As the sport’s key decision-making groups met outside London on Tuesday, the Austrian newspaper Kleine Zeitung talked of “the most important meetings for formula one in recent years”.
Indeed, now just days before the end-of-April deadline for agreeing the radical plan, F1 seemed locked in dispute about whether speeding up the cars by widening the chassis and tyres next year is as wise as was earlier touted.
Mercedes’ Toto Wolff is the most outspoken critic of shaking up the current rules, as it emerges that not enough members of the F1 Commission turned out in Biggin Hill on Tuesday to either approve or scrap the 2017 plan.
But the German news agency SID reports that the faster cars are in fact still on track after the meetings.
More uncertain are the touted changes to the engine regulations, amid the FIA’s push for cheaper customer deals and a ‘convergence of performance’ up and down pitlane.
“No solution has been found for the engine regulations,” the SID report explained on Tuesday, “supposedly because several manufacturers were not present for the vote.”
F1 stakeholders will now vote on the future engine regulations by fax prior to the Saturday deadline.
“I think unfortunately what will happen, as is often the case with these things, time will run out at the end of the month and nothing will be achieved and nothing will change,” Red Bull’s Christian Horner predicted recently.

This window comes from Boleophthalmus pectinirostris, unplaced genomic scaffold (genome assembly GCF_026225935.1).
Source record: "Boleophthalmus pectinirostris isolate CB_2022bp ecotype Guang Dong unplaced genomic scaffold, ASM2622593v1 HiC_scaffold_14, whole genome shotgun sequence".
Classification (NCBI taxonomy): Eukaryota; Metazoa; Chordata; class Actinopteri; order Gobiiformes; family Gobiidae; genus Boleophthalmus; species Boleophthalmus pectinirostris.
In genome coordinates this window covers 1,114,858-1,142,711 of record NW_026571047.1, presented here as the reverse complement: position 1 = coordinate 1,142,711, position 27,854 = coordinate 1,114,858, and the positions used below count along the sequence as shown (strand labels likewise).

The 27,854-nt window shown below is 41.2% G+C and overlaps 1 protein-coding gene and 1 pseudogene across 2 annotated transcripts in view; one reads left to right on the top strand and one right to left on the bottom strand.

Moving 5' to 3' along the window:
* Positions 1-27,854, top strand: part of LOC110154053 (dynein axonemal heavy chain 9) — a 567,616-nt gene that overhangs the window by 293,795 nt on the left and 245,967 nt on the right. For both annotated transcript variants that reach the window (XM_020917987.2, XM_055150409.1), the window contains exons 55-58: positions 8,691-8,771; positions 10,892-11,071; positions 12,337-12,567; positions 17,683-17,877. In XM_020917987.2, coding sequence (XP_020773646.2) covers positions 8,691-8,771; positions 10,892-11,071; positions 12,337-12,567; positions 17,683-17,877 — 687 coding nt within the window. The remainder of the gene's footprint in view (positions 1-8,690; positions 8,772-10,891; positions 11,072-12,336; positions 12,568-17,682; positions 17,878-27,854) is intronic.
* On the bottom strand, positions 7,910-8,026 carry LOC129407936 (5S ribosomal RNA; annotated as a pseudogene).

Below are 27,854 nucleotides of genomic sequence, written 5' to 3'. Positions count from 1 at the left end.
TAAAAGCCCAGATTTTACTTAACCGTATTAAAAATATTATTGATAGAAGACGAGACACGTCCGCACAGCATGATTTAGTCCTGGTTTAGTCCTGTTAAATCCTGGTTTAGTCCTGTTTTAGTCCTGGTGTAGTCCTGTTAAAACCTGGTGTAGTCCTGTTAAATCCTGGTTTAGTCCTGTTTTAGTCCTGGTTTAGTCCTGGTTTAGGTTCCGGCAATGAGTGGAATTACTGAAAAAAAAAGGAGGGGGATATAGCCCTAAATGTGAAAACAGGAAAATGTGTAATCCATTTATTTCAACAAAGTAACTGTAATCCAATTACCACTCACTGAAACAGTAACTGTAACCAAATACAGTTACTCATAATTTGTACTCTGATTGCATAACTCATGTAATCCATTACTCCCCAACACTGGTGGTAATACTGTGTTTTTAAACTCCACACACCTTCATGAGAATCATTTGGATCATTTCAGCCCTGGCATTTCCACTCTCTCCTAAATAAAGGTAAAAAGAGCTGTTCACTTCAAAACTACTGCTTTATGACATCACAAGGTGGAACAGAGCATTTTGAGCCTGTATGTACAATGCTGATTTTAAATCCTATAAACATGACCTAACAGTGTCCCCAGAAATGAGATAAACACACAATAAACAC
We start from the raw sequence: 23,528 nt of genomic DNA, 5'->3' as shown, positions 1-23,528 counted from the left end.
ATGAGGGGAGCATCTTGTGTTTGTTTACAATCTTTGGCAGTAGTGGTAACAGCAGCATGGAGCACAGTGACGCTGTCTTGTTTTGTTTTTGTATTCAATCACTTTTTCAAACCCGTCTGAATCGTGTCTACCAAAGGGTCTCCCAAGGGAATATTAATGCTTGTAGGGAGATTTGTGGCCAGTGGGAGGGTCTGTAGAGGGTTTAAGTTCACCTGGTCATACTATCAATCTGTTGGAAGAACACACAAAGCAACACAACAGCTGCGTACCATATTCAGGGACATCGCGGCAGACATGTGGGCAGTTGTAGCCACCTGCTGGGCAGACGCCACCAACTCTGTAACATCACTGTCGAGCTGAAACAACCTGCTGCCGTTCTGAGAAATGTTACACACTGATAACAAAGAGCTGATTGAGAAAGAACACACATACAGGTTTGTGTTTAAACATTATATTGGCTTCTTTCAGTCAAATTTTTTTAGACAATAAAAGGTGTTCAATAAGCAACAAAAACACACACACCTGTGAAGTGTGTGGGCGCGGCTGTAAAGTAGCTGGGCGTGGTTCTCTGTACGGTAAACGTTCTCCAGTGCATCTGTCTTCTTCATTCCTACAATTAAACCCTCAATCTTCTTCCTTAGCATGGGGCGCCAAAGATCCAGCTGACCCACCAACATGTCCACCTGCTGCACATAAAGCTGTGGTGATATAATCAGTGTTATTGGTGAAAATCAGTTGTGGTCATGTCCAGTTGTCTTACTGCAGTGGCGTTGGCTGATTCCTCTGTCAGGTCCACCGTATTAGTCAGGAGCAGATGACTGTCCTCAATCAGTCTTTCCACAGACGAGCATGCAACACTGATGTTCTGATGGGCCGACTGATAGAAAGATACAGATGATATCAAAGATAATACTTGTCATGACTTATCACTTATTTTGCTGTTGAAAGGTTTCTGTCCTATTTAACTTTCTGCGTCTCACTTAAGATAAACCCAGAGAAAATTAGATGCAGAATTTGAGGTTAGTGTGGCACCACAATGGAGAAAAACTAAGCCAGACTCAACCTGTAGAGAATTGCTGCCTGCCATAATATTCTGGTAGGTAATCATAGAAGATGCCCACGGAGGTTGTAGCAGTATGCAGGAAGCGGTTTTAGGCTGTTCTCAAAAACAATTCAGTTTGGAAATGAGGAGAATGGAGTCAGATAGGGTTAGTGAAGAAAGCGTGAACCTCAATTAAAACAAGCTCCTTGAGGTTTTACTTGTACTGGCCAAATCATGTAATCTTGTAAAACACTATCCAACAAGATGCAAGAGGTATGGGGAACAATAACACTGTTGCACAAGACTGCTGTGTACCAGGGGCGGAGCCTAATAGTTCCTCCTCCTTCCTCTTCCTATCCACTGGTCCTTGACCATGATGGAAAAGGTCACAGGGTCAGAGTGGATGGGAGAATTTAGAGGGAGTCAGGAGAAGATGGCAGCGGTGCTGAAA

Even if change does eventually come, F1 legend Alain Prost is not sure it will be enough to solve the problem of complex regulations that restrict the freedoms of teams and drivers.
“I remember Mexico in 1990, I started 13th because I sacrificed speed in qualifying to find the best settings for the race, making the car more comfortable and economical to work with the tyres,” he told France’s L’Equipe.
Prost won that race, but he thinks repeating that feat is now essentially impossible as “too much depends on the aerodynamics”.
“F1 must remain F1, with the possibility for a guy who is smart, who has worked hard, who takes a risk, to win. I’m not talking about artificial measures but increasing the number of options that can create intrigue in the race,” he said.
“In my time it was possible to combine different tyres, change at the last moment, hide data to mislead opponents. Now we are far from those days,” added Prost.